Addressing our nation’s overspending problem cannot be done without reforming entitlements, especially Medicare and Medicaid. As Washington remains clearly divided over how to get it done, Senator Orrin Hatch (R–UT) has outlined 5 health care reforms that are bipartisan.
These reforms have had the support of both parties in the past and are capable of effectively reining in spending:
- Raise Medicare’s eligibility age. Hatch proposes raising the Medicare eligibility age gradually from 65 to 67, which would coincide with Social Security. This proposal enjoys a wide range of support from both sides of the aisle and would garner significant savings for the Medicare program. Heritage’s reform proposal would raise the eligibility age to 68, which would yield an estimated savings of $243.6 billion over 10 years.
- Reform Medigap to incentivize better behavior. Limiting Medicare supplemental plans that cover initial out-of-pocket costs would decrease the excessive utilization currently occurring. This would incentivize better behavior from seniors and lower Medicare’s costs over time.
- Simplify cost-sharing and add a catastrophic benefit. Hatch proposes to “[s]treamline complicated Medicare cost-sharing into a single combined annual deductible for both Medicare Part A and B services, establish a uniform coinsurance rate for amounts above the deductible, and institute an annual catastrophic cap to financially protect seniors in cases of serious health events.”
- Allow for competition in Medicare. Hatch offers a version of defined-contribution financing, known as premium support, for Medicare, where private plans would compete for beneficiaries against traditional Medicare. Competition among plans has the power to reduce costs while preserving quality of care. There are many different versions of premium support; Heritage has a comparison of existing premium support proposals, and a detailed plan of its own.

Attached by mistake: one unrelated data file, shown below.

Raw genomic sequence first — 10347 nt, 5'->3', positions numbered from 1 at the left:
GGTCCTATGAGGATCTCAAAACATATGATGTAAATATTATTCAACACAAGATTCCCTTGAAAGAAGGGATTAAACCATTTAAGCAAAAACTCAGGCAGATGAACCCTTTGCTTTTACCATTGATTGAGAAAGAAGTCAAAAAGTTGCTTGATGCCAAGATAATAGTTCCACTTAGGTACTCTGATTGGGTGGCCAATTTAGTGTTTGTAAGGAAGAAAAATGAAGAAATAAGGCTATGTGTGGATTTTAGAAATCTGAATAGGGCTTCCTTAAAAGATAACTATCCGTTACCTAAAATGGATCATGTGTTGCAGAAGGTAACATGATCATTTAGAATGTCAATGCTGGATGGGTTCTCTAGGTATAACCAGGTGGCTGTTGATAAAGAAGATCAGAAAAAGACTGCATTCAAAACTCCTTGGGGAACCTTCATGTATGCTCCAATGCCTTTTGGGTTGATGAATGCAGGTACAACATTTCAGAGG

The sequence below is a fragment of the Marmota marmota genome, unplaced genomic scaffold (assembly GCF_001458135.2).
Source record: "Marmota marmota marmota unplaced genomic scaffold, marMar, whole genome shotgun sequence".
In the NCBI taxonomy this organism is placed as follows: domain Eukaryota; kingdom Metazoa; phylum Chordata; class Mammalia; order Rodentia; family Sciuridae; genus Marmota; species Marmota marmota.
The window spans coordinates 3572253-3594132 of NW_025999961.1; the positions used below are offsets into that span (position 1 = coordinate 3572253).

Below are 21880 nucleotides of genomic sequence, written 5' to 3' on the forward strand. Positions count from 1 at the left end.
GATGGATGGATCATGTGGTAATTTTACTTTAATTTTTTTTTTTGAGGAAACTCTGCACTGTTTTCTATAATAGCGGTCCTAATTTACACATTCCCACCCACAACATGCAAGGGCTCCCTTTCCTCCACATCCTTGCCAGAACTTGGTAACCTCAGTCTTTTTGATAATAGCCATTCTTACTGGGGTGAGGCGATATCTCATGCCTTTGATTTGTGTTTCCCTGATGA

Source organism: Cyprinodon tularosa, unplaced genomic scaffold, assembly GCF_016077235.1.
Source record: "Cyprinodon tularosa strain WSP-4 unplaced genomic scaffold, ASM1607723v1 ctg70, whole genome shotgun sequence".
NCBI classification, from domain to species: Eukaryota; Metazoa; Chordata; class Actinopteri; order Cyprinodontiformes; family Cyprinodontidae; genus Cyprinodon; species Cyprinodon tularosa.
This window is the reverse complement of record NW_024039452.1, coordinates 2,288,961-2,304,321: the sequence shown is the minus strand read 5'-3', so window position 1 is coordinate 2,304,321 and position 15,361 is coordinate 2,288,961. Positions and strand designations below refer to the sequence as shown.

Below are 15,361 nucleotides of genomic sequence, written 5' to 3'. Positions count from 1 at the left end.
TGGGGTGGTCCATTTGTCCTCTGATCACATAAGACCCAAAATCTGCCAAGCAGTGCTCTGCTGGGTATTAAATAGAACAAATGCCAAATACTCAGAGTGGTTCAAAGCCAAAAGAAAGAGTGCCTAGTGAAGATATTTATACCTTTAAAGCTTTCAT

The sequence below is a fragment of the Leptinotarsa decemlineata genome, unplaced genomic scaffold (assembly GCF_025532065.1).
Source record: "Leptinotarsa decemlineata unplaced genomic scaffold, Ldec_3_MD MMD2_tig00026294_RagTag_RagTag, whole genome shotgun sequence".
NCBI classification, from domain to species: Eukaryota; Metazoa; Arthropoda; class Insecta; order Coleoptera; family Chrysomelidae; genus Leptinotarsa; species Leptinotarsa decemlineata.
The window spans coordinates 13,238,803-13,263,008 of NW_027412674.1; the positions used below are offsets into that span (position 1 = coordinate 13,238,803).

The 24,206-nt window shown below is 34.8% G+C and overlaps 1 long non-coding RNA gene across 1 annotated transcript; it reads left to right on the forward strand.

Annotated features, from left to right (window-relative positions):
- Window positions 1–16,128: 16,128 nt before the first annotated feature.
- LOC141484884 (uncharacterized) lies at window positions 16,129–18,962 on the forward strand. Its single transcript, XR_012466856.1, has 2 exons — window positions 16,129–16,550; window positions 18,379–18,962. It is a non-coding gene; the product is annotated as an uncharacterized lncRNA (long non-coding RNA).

- Cap Medicaid spending per beneficiary. Hatch explains that “[p]er capita caps are similar to a proposal put forward by President Clinton in 1995. Spending limits would be set by beneficiary eligibility categories and adjusted for patient health condition. This approach would put the Medicaid program on a sustainable budget, and it would be combined with new tools for states to implement patient-centered reforms.” Heritage has a Medicaid reform proposal that would go further, building off defined-contribution financing, similar to Medicare premium support. The key is that Heritage’s plan would give adults and children in Medicaid a tax credit and additional subsidy to purchase private insurance of their choosing—giving them a way out of the failing Medicaid program.
As Senator Hatch recently wrote in Politico, “These ideas aren’t new, but they are bipartisan and they deserve to be a part of any deficit discussion if we are going to get serious about our debt. They represent a reasonable path forward for both our seniors and the financial future of our country.”